When excluding any further education taken beyond under-graduate, the findings do differ. Education had the highest percentage (74.1%) of individuals in ‘sustained employment only’ five years after graduating. After education was economics (73.4%) and business & administration studies (73.1%). Subjects allied to medicine had the lowest percentage (59.3%) of individuals five years on from graduating in ‘sustained employment only’. Medicine & dentistry had slightly more with 59.9%. Medicine and those subjects allied to it are often extensive in their studies and training beyond gaining undergraduate qualification. With that in mind, it could potentially explain the lower figures in employment for medicine and those subjects allied to it. Similarly, due to its difficultly and the dedication required, many do end up deciding to switch career path or take an avenue less intensive.

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Subjects In Relation To Earnings

Those who studied medicine and dentistry had the highest median earnings five years after graduating at £46,500. Economics graduates were then the next big earners at £37,500 per year.

Creative arts & design graduates had the lowest salaries five years after graduation, with median earnings of £20,000. Mass communication & documentation graduates had marginally higher median earnings at £22,500.

The difference between the highest (medicine and dentistry - £46,500) and lowest (creative arts & design - £20,000) median earnings five years after graduation was therefore an astonishing £26,500.

With regards to gender, medicine & dentistry provided both males and females the highest scope to earn at £48,000 and £45,500 respectively. For males and females, the joint next best subjects which provided favourable opportunities to earn high salaries five years after graduation were economics and veterinary science. Though males did make more from both disciplines – Veterinary Science (Male - £38,500, Female - £36,000) and Economics (Male - £38,500, Female - £35,000).

Highest and Lowest Earning Potentials Of Subjects

The report also provided understanding as to what a graduate’s salary could be depending upon their role within the sector they were working in. This data was signified through upper and lower quartile earnings for each subject.

Economics was the subject which had the largest difference between the highest (£52,000) and lowest (£27,000) possible salary five years after graduation, with a massive gap of £25,000 between the two earning potentials. Mathematical sciences and combined honours both had the next shared biggest difference between the highest and lowest possible salary five years on from graduation, with an earnings split of £20,000 between the two earning quartiles.

The subject with the smallest difference between the highest (£40,500) and lowest (£29,500) possible salary five years after graduation was veterinary science, which had a £11,000 gap between the upper and lower quartile.

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Expert Views

“University is undoubtedly a huge commitment. When it comes to picking a course to study, careful research and decision-making is always recommended. Despite this, what I have found is that graduates often end-up having post buyer’s remorse few years after graduating because their employment and earnings prospects have not meet their personal expectations. Having spoken to many graduates first-hand, some have revealed to me that given the chance again, they would have followed a different pathway at university had they know the outcomes of their current undergraduate degree. Having research like this is definitely handy for current as well as upcoming college students, because it provides them with something to refer to when making the tough decision of what to study at university and once qualified, a rough indication of their long-term future” – Roger Blackley, a Career Advisor from London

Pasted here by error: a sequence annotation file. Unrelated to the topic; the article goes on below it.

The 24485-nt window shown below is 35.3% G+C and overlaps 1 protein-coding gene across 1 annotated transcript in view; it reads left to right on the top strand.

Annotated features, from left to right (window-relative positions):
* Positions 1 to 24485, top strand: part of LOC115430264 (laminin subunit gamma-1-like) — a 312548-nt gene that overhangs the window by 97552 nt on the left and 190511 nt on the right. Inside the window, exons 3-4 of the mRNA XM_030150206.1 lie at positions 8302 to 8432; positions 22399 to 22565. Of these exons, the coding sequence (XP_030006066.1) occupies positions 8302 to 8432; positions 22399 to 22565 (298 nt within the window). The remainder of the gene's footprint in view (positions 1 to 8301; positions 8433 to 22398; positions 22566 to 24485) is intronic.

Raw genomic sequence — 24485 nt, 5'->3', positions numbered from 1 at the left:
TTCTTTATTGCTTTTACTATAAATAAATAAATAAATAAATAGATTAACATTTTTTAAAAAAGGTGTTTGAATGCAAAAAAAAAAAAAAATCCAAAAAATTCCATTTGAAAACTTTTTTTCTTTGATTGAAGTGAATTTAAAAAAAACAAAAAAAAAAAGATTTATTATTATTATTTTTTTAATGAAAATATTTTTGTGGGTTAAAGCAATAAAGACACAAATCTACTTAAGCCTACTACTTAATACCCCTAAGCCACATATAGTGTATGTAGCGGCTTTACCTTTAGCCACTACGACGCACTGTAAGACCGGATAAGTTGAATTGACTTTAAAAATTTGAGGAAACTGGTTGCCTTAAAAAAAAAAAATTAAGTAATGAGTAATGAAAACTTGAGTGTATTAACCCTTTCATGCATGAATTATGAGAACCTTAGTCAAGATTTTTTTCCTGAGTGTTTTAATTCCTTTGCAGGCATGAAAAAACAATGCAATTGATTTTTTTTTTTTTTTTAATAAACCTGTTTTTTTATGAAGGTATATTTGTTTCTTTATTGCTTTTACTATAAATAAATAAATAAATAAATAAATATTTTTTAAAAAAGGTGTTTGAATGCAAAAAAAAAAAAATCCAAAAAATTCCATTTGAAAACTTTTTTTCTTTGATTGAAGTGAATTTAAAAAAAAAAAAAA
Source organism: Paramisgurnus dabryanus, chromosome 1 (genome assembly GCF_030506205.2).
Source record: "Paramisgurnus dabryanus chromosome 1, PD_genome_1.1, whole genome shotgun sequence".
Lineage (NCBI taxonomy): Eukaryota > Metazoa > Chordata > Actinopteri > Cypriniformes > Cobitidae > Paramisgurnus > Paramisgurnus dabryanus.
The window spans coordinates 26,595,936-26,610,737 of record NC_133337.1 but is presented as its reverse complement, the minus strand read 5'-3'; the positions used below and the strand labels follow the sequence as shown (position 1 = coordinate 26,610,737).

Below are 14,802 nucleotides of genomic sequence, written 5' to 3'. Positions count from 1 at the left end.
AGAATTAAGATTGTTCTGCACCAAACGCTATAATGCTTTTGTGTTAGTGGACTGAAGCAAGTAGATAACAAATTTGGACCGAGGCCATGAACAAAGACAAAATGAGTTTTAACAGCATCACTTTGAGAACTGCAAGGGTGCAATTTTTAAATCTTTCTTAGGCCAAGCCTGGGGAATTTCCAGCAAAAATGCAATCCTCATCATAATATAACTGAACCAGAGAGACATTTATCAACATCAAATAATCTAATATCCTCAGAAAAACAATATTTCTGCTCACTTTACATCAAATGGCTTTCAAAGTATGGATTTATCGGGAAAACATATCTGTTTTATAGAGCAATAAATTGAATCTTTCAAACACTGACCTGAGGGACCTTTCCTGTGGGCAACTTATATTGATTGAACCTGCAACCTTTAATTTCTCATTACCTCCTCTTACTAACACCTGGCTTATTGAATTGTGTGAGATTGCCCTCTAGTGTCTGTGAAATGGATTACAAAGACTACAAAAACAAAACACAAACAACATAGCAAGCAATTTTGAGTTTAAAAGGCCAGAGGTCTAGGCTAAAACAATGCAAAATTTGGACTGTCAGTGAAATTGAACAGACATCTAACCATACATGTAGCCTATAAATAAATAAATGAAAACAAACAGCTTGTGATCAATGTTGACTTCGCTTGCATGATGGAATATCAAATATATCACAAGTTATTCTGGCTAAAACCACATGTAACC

“College student nowadays are not only under enormous pressure to do well academically but also make a firm decision with respect to their higher education aspirations. With more uncertainty in the world than ever before and the costs of going to university constantly rocketing, the importance of selecting the right course for future job prospects and prosperity is definitely high. With the stress ever-impending, many students find themselves in the position of being unsure as to what to do. The findings from this research do provide clarity as to what paths different learning avenues at university will pave in the long-run. With some disciplines expectedly as well as unexpectedly providing better outcomes few years after graduation, the insights gained are invaluable” – Naomi Aharony, Co-Founder and Managing Director of Reboot Online Marketing Ltd

Student Perspective

“I am currently in my AS year but the time is getting closer and closer to make a solid decision as to what I really want to study at university. If I am entirely honest, I am not really sure and don’t have my heart set on one specific discipline. With it being easy to make a quick decision without considering the long-term implications on employment as well as personnel earning prospects, the findings do provide a great indication as to what trajectory different subjects may take me in the future. The findings will not only assist me in my decision making but also every student facing similar dilemmas” – Lisa (17) a Year 12 College Student from Brighton

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Conclusion

With no one in the world having the handy ability to predict the foreseeable future, this report does provide great foresight as to what current, upcoming and prospective university students can expect in the long run upon graduation. Whilst it’s always best advised for young individuals to select a course which they have a genuine interest or passion for, the findings do suggest that certain subjects will give students lower employment as well as earning prospects in relation to their own personal expectations. The report consequently provides young individuals valuable information to integrate into their thought-process and improve the chance of them making the ‘right’ further education choice for them.